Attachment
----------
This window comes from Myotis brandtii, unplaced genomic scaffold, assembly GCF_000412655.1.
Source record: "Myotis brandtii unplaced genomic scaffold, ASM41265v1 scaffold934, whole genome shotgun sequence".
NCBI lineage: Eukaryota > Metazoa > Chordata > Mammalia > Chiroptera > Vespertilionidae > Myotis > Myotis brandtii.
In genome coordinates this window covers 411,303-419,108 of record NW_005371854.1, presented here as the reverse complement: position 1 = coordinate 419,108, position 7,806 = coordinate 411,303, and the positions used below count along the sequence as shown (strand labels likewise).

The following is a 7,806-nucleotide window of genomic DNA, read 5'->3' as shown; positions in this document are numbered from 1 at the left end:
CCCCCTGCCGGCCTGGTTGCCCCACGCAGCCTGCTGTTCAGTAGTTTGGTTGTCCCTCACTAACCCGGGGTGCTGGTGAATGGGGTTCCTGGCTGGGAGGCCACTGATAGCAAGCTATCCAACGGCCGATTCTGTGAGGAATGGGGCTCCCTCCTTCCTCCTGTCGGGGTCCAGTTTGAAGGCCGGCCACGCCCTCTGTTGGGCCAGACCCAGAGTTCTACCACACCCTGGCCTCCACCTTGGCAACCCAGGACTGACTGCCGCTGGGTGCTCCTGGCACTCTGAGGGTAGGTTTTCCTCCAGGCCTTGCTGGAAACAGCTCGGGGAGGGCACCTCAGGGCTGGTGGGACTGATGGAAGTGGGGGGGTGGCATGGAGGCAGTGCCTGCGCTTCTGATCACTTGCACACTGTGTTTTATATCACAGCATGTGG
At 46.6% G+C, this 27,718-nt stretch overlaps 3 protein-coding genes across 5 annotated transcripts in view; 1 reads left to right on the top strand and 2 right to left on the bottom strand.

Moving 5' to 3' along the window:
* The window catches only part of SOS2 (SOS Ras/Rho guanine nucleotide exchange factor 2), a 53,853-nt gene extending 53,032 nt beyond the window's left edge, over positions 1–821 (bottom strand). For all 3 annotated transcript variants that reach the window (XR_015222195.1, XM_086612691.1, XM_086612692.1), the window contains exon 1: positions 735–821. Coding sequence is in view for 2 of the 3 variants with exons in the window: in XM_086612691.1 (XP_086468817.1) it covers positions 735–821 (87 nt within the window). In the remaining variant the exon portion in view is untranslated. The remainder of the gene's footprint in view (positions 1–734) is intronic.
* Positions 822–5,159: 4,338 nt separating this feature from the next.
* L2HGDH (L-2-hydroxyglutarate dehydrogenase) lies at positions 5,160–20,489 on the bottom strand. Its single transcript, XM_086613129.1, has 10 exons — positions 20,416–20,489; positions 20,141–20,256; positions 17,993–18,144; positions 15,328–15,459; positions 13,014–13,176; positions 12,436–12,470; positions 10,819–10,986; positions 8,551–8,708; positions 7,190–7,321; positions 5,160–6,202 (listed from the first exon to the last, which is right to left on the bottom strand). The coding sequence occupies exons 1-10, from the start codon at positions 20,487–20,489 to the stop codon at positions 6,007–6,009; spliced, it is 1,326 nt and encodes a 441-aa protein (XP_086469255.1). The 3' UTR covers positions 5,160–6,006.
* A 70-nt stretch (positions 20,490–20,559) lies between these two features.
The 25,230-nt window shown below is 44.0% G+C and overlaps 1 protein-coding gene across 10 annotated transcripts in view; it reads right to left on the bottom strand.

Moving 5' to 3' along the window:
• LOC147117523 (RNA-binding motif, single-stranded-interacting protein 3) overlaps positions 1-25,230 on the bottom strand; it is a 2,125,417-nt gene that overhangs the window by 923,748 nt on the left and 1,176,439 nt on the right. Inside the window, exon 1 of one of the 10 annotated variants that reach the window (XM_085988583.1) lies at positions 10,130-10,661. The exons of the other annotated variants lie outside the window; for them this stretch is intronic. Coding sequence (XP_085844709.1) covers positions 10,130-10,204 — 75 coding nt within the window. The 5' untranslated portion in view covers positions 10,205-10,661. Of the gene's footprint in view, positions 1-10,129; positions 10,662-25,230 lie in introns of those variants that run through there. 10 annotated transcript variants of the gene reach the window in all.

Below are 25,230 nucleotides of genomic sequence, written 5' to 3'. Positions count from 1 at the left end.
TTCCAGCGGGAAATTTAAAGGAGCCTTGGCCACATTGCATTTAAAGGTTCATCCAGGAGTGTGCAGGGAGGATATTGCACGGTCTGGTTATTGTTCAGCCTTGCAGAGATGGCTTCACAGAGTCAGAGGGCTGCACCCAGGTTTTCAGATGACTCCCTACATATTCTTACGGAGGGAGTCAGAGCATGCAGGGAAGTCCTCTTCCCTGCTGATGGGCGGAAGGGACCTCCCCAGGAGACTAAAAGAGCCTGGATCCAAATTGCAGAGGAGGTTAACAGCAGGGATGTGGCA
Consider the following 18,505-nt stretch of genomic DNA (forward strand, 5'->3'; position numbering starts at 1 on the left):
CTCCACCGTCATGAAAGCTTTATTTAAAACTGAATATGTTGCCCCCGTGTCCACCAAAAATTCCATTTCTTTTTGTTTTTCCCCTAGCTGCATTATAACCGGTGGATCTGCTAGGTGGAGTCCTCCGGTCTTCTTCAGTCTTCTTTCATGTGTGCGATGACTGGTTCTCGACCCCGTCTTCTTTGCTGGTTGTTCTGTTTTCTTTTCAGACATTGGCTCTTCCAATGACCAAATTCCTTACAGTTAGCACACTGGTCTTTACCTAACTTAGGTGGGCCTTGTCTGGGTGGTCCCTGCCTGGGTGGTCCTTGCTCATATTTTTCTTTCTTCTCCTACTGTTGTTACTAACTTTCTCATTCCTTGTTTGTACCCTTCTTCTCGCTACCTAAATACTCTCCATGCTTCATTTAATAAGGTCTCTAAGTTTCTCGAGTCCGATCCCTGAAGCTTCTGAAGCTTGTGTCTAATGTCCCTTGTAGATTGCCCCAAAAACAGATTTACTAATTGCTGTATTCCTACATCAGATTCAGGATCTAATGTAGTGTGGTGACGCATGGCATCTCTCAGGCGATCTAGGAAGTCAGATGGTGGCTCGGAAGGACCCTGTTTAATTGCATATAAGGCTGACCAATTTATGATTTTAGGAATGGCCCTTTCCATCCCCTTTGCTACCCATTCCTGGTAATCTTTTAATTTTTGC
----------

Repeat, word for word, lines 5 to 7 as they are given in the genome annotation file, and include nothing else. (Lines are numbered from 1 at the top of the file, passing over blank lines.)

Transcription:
The following is a 7,806-nucleotide window of genomic DNA, read 5'->3' as shown; positions in this document are numbered from 1 at the left end:
CCCCCTGCCGGCCTGGTTGCCCCACGCAGCCTGCTGTTCAGTAGTTTGGTTGTCCCTCACTAACCCGGGGTGCTGGTGAATGGGGTTCCTGGCTGGGAGGCCACTGATAGCAAGCTATCCAACGGCCGATTCTGTGAGGAATGGGGCTCCCTCCTTCCTCCTGTCGGGGTCCAGTTTGAAGGCCGGCCACGCCCTCTGTTGGGCCAGACCCAGAGTTCTACCACACCCTGGCCTCCACCTTGGCAACCCAGGACTGACTGCCGCTGGGTGCTCCTGGCACTCTGAGGGTAGGTTTTCCTCCAGGCCTTGCTGGAAACAGCTCGGGGAGGGCACCTCAGGGCTGGTGGGACTGATGGAAGTGGGGGGGTGGCATGGAGGCAGTGCCTGCGCTTCTGATCACTTGCACACTGTGTTTTATATCACAGCATGTGG
At 46.6% G+C, this 27,718-nt stretch overlaps 3 protein-coding genes across 5 annotated transcripts in view; 1 reads left to right on the top strand and 2 right to left on the bottom strand.